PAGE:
# Optimization – Inventory Optimization

File Name: Optimization – Inventory Optimization

Location: Modeling Toolkit | Optimization | Inventory Optimization

Brief Description: Illustrates how to run an optimization on manufacturing inventory to maximize profits and minimize costs subject to manufacturing capacity constraints

Requirements: Modeling Toolkit, Risk Simulator

This model is used to find the optimal allocation of parts in a manufacturer’s portfolio of inventory. In the model, eight different parts are shown, with their respective prices per unit (Figure 96.1). The demand for these parts is divided into four phases or cycles. For example, in the automotive aftermarket, certain parts are required more or less at certain times in the car’s lifecycle (e.g., fewer parts may be needed during the first 3 years of a car’s life than perhaps in years 4 to6, or years 7 to10, versus over 10 years) or parts of a machine, or the inventory in a retail shop during the four seasons in a year, and so forth. The demand levels in these cycles for each part is simulated (assumptions have already been preset in the model) and can be based on expert opinions, expectations, forecasts, or historical data (e.g., using distributional fitting methods in Risk Simulator).

In this model, if the manufacturer makes a higher quantity of a product than it can sell, there will be an added holding cost per unit (storage cost, opportunity cost, cost of money, etc.). Thus, it is less profitable to make too many units, but too few units mean lost sales. In other words, if the manufacturer makes too much, it loses money because it could have made some more of something else, but if it makes too little of a product, it should have made more to sell more of the product and make a profit. So an optimal inventory and manufacturing quantity is required. This model is used to find the best allocation of parts to manufacture given the uncertainty in demand and, at the same time, to maximize profits while minimizing cost.

However, the manufacturer has constraints. It cannot manufacture too many units of a single part due to resource, budget, and manufacturing constraints (size of the factory, cycle time, manufacturing time, cost considerations, etc.). For example, say the firm cannot produce more than 100,000 units per part, and during each manufacturing or seasonal cycle, it cannot produce more than 250,000 units, and the total parts produced are set at no more than 800,000 units. In short, the problem can be summarized as:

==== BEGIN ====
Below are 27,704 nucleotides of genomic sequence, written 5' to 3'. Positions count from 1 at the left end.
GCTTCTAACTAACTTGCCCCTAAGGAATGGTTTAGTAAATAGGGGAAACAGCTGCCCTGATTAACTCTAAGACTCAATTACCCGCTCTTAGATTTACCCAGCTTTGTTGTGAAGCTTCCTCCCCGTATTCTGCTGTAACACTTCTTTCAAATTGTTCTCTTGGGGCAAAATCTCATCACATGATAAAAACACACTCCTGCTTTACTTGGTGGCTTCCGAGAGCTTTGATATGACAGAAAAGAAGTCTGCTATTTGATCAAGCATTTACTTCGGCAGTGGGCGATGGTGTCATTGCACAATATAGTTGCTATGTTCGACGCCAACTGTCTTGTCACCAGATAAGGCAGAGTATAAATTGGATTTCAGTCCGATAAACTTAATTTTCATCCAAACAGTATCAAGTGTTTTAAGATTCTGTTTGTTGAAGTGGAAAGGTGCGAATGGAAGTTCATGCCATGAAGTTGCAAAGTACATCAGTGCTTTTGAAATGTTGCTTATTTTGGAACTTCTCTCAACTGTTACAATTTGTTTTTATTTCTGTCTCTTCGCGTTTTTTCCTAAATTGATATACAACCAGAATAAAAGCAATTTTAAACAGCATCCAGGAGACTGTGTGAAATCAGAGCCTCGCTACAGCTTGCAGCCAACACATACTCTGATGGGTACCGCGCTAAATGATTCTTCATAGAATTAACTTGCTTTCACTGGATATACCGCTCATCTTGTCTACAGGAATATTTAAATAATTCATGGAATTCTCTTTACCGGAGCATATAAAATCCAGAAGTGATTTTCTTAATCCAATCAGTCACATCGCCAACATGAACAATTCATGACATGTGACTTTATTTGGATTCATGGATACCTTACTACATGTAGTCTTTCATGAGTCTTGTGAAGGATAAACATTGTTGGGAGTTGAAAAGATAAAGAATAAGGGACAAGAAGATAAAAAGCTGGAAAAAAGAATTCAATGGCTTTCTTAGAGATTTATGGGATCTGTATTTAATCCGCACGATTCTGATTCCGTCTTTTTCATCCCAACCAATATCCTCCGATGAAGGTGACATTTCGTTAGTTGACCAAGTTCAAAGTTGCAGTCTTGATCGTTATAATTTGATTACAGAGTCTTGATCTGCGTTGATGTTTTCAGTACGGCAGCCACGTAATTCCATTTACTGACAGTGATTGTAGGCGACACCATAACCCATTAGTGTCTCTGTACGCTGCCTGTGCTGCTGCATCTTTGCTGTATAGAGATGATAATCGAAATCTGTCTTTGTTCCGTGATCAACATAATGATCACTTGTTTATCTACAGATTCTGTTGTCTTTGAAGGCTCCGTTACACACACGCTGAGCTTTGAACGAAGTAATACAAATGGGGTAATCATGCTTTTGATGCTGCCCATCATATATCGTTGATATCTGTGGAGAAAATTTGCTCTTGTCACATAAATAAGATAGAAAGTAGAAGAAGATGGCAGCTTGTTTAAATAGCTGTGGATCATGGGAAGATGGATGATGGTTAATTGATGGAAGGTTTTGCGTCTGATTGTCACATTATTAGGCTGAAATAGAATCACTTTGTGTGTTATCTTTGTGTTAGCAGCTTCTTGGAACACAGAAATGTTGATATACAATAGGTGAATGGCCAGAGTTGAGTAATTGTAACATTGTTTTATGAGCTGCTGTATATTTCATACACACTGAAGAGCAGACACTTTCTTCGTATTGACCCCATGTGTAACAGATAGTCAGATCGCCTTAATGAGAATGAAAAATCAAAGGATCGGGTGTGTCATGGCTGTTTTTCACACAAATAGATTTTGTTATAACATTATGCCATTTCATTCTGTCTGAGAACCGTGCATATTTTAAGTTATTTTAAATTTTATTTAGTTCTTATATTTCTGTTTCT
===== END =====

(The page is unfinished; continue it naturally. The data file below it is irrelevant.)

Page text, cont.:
• Objective:      Maximize total net revenues
• Problem:       Find the best allocation of parts to maximize net revenues
(surplus and shortages are expensive)
• Constraints:  Each part cannot exceed 100,000 units
Each cycle cannot exceed 250,000 units
Each part in each cycle is between 15,000 and 35,000 units
Total parts cannot exceed 800,000 units
• Assumptions: Surplus units has a holding inventory cost of \$1

One very simple allocation is to produce an equal amount (e.g., 25,000 units per part, per cycle, thereby hitting all the constraints) as illustrated in Figure 96.1. The total net revenue from such a simple allocation is found to be \$105,082,000.

Figure 96.1: Inventory model before optimization

##### Optimization Procedure (Predefined)

In contrast, an optimization can be set up to solve this problem. The optimization has already been set up in the model and is ready to run. To run it:

1. Go to the Optimization Model worksheet and click on Risk Simulator | Change Profile and select the Inventory Optimization profile.
2. Click on the Run Optimization icon or click on Risk Simulator | Optimization | Run Optimization and click OK.
3. Click Replace when optimization is completed. The results show the optimal allocation of manufactured parts that maximizes the total net profit, increasing it from \$105.082 million to \$110.116 million (Figure 96.2). Clearly, optimization has created value.